"remark #981: operands are evaluated in unspecified order" for floating point

"remark #981: operands are evaluated in unspecified order" for floating point

Hi !

Using the Intel compiler for Linux, version 8.1, I try to enable the -Wall option, just to make sure that all potential problems are addressed.

The problem is that I get the remark from subject where I think it is not the case. I attached a very simple test case. Here is the result of compilation:

>icc -Wall t.c -o t
t.c(8): remark #981: operands are evaluated in unspecified order
printf("a=%f b=%f
", a, b);
^

If I change the a and b from float to int and the %f to %d then everything is ok.

Is there a way to disable this output? I don't want to disable all the remarks about the evaluation order for the operands, as it matters in other cases.

The exact version of the intel compiler is:
Intel C++ Compiler for 32-bit applications, Version 8.1 Build 20041019Z Package ID: l_cc_pu_8.1.024

Regards,
-Iulian

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You might want to file a problem report on your premier.intel.com, as this certainly looks like an annoying and useless warning. The only "evaluation" I see there is a promotion from float to double. It might be interest whether there is a warning when the arguments are doubles, and whether gcc -O -Wall produces the warning.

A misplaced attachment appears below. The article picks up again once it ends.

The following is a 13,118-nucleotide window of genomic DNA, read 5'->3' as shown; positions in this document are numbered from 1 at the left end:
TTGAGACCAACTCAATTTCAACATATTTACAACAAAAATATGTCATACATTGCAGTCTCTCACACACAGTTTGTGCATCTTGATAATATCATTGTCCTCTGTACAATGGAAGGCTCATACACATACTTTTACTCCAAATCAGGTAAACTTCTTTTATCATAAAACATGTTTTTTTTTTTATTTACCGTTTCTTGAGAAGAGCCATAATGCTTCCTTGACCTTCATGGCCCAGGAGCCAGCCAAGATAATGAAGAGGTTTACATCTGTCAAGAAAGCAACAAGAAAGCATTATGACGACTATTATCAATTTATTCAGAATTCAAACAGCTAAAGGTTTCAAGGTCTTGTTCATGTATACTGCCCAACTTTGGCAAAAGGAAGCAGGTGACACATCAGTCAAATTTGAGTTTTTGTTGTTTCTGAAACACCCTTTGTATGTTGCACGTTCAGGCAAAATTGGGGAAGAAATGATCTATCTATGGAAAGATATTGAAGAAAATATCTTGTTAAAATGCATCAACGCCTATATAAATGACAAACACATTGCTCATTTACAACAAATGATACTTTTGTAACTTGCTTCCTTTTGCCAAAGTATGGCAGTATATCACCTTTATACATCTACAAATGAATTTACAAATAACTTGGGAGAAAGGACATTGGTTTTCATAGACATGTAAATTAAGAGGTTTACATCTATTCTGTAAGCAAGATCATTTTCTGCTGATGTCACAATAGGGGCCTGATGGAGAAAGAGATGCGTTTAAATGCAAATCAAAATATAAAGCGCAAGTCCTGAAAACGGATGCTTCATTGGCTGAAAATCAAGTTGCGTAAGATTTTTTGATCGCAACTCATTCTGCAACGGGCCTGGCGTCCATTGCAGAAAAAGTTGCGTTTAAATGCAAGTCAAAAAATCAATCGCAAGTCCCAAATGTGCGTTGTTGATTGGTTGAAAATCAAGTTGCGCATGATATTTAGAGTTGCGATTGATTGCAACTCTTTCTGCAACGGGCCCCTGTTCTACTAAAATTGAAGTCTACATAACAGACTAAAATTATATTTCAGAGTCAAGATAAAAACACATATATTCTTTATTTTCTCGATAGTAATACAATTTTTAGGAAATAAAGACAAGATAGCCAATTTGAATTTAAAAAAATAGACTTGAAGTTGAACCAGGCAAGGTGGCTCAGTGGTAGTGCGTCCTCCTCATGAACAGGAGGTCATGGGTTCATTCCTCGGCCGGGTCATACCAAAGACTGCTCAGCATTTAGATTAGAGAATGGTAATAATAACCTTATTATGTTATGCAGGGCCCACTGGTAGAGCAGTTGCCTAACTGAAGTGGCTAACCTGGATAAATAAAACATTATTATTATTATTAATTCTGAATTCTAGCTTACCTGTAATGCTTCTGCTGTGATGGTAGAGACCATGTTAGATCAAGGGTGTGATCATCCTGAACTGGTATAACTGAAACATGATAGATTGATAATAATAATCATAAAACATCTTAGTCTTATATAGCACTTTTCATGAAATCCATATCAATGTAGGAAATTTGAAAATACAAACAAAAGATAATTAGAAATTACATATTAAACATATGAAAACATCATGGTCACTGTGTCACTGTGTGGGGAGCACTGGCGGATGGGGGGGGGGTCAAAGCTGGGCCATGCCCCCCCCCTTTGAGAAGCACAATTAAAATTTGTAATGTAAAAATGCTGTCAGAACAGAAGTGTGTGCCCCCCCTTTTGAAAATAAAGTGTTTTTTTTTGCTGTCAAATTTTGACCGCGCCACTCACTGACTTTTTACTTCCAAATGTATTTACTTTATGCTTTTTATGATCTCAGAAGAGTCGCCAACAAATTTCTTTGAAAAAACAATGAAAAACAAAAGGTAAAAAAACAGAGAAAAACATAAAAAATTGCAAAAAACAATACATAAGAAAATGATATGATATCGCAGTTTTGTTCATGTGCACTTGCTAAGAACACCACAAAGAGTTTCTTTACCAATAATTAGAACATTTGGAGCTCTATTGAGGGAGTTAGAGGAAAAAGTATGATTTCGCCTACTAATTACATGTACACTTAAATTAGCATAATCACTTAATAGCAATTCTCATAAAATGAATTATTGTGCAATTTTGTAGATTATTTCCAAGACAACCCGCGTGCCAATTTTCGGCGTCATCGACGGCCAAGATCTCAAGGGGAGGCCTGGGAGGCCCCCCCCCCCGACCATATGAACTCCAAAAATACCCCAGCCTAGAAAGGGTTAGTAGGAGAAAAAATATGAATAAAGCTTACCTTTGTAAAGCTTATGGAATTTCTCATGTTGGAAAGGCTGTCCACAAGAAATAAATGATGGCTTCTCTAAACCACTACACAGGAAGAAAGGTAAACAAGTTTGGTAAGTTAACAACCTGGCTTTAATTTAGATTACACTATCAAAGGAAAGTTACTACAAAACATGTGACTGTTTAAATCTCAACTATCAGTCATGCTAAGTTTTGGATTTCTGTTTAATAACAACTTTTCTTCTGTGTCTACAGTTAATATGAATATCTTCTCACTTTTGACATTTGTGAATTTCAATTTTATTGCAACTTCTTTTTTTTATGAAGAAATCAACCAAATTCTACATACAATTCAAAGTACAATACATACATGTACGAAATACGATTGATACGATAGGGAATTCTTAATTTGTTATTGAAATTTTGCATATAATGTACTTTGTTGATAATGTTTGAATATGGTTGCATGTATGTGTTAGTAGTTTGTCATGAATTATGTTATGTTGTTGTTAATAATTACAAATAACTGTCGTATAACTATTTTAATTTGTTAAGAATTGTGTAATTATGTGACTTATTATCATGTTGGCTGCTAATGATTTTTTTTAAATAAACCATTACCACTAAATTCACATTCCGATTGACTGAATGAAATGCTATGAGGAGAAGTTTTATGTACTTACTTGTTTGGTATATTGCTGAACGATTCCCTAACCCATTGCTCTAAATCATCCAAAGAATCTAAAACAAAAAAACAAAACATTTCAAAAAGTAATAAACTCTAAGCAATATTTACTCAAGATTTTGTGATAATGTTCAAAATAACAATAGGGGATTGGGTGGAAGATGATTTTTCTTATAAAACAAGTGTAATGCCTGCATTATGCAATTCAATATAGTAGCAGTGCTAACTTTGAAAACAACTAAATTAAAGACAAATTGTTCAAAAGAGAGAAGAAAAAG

I got the same i C++

cout <<"Glunk " << func() << endl;

also get a warning for unspecified order :-)

You can disable with -wd981 (on Linux)

/Tommy

Thank you !

You are right, this is what happens: for functions without prototype or with variable number of parameters the floating point arguments are promoted to double (I think that is ANSI C - to keep it compatible with old K&R C routines where the promotion applies for all float variables involved on any numerical expression). If I change the type of variables from float to double there are no warnings.

gcc -Wall doesn't issue this kind of warning though.

-Iulian

Thanks for the tip!

The problem is that I want this type of warning enabled on different situations where it may be relevant. Other than that it is working :-)

Oh, by the way, do you know by any chance if there is a "pragma" I can use to disable it just locally?

-Iulian

#pragma warning (disable:193)

#pragma warning (default:193)

seems to work, can't find anything about it in the documentation though :-(

/Tommy

Thanks !

For now it seems to be an acceptable workaround.

Again thank you all for the help.

-iulian

Why is this still not fixed ?

Thanks.

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